MONDAY, Nov. 3, 2014 (HealthDay News) -- One possible reason for memory decline in older age may be that brain networks become less able to maintain their separate functions, a new study suggests.
The findings suggest the brain has a harder time with memory when its separate parts work closer together. "Too little segregation seems to be a bad thing," said study co-author Gagan Wig, of the School of Behavioral and Brain Sciences at University of Texas at Dallas.
At issue is how the parts of the brain work together -- or work separately. Do the sections each have specialized roles, like players on a baseball or football team? Or are they like the security guards at the stadium that have pretty much the same job? And what's the best mix of specialization versus unification?
Scientists have debated this topic for years, said Michael Cole, an assistant professor with the Center for Molecular and Behavioral Neuroscience at Rutgers University in New Jersey.
"The field has repeatedly swung back and forth over the decades between focusing on specialization and distribution, with both sides finding evidence for each," said Cole, who wasn't involved in the study.
Now, they're acknowledging that "the answer lies somewhere between the two extremes," he said. "This study goes one step further by looking at how there may be an ideal balance to support effective brain functions among age groups."
The researchers said advanced years are associated with less specialized brain cells, but they noted it hasn't been clear if the same decline occurs at the level of brain networks.
In the study, published online Nov. 3 in the Proceedings of the National Academy of Sciences, researchers used functional MRI scans to study the brains of 210 people aged 20 to 89. "This was to measure blood flow in the brain while people were awake and at rest," study co-author Wig explained.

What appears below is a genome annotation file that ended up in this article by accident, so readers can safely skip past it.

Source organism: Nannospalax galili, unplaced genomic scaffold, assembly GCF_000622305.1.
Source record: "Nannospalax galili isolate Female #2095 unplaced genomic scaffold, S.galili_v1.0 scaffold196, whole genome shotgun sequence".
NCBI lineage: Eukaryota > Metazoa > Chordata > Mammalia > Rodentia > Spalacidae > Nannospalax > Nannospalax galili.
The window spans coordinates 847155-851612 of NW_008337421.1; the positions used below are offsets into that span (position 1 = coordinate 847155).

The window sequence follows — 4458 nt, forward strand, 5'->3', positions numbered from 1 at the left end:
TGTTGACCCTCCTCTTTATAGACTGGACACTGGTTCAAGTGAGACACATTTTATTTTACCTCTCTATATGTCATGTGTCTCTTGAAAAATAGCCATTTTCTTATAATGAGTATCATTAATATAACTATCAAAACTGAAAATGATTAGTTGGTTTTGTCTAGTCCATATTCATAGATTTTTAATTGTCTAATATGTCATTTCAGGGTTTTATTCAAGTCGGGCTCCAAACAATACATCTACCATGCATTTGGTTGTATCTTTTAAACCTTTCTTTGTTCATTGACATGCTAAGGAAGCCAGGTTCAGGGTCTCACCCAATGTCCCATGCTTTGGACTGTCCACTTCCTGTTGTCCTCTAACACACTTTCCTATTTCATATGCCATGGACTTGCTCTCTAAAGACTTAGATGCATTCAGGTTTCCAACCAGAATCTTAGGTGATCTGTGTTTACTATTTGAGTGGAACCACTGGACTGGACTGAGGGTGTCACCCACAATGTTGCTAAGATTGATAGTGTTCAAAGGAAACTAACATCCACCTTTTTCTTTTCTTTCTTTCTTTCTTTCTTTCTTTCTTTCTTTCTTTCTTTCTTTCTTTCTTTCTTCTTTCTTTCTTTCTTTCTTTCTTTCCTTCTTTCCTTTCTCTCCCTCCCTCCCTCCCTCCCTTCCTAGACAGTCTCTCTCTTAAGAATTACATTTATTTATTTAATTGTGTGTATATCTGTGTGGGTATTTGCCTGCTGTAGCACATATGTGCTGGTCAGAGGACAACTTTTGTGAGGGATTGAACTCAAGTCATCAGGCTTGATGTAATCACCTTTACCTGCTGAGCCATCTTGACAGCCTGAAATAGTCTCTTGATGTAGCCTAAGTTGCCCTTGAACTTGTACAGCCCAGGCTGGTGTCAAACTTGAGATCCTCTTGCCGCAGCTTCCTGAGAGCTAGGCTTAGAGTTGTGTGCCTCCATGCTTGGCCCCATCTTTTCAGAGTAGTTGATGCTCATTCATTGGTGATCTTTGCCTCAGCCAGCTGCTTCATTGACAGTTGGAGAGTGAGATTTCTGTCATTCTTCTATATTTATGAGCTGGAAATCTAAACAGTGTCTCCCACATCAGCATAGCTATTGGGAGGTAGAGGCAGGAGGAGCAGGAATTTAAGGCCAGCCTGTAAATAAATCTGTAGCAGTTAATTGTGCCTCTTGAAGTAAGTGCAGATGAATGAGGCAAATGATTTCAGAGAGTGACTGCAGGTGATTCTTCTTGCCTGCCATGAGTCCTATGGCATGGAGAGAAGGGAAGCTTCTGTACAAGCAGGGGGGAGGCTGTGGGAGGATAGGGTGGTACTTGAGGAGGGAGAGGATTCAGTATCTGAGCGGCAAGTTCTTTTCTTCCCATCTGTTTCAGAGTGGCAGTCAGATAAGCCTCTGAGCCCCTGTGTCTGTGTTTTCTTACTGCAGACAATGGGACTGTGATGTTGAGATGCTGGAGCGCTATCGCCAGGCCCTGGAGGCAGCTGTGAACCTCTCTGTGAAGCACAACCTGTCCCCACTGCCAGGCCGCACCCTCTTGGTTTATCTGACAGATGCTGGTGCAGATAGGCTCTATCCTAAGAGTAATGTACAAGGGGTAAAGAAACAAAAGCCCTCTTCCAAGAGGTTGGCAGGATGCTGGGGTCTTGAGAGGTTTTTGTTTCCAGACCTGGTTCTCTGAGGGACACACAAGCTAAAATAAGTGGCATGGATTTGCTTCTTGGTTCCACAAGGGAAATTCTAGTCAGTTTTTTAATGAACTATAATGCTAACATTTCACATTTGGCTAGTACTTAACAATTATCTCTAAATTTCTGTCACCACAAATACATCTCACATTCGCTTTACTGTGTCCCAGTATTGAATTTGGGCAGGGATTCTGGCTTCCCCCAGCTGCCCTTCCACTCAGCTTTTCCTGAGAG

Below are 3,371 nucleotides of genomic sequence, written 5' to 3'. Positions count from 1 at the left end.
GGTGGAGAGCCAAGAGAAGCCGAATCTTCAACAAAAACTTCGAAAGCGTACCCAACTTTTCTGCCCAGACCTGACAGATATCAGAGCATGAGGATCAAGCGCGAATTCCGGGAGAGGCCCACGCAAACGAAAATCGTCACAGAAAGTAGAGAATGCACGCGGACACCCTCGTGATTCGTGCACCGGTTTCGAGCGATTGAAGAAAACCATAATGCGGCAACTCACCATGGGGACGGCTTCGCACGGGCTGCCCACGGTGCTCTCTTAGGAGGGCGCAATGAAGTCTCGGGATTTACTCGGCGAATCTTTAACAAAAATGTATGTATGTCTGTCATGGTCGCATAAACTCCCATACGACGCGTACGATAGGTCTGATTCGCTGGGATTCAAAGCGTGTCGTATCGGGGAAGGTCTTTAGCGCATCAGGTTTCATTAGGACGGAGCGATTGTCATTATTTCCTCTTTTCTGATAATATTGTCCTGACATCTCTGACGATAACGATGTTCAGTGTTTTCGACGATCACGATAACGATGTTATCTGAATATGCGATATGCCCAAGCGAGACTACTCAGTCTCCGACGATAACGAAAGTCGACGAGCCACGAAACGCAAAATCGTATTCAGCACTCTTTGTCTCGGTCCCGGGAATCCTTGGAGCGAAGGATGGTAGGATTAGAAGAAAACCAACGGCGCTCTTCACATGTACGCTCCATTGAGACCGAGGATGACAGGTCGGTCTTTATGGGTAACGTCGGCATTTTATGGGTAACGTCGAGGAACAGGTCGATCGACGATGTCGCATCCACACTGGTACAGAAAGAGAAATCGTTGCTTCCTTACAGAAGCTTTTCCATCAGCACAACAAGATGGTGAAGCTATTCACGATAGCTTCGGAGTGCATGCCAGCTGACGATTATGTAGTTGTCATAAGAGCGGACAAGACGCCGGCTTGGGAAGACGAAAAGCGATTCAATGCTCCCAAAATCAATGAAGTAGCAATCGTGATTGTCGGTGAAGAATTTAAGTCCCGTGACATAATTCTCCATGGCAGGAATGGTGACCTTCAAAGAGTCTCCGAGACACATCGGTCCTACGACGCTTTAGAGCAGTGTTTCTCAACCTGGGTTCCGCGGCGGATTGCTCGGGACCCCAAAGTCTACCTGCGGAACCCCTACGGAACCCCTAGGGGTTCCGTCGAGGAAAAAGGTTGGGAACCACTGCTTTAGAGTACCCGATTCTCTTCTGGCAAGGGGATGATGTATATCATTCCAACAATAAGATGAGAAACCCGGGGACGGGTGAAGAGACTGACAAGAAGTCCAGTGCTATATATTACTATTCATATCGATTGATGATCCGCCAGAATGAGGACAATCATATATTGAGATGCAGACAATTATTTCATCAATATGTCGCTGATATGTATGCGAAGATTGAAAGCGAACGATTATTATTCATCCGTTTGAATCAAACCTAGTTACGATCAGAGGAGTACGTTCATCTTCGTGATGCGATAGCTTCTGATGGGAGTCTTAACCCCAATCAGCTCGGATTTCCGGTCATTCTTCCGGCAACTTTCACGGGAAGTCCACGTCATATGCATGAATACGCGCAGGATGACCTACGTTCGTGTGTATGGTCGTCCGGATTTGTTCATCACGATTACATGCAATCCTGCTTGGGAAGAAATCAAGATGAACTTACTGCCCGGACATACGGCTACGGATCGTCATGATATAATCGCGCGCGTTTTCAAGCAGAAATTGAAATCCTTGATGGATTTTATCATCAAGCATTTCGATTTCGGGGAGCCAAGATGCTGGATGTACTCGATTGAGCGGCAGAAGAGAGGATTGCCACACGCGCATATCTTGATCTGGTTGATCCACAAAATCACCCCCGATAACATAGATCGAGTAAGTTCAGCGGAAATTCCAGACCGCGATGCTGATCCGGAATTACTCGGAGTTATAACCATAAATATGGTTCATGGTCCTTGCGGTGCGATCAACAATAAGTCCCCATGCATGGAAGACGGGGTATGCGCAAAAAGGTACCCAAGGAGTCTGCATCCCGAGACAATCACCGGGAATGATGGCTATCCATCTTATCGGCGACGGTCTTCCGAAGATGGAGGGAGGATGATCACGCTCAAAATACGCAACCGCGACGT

"This type of scan allowed us to determine how different parts of the brain were functionally connected with one another, and examine each individual's brain network organization," Wig explained.
The connections in this network are a bit like those of people "who interact in a social network and tend to be highly connected to a few subgroups of closer friends, and less connected to other individuals," Wig said.
Participants also took memory and thinking tests to gauge how they formed memories and remembered things over minutes and hours, Wig said.
The researchers found that older adults had more connections between different brain sections, which translated to worse memory skills. In other words, a more-connected brain seems to be worse for memory.
But older age isn't a guarantee of a more-connected brain and worse memory. "The surprising thing we found is that this relationship is independent of age," Wig said. "There were some younger adults that had lower system segregation, and they had poor memory ability. Likewise, there were older adults who had higher system segregation and good memory ability."
What's next for research in this area?
"The natural next step will be to understand how the segregation of brain sub-networks in each individual changes as they grow older, by scanning them repeatedly over time," Wig said. Researchers are especially interested in finding out what happens in people with memory disorders related to age, he said.
What does the study mean for prevention, diagnosis and treatment of memory problems? Wig said one of the goals of his research is to find indicators in the brain that could predict pending memory problems.
For more about memory, see the U.S. National Library of Medicine.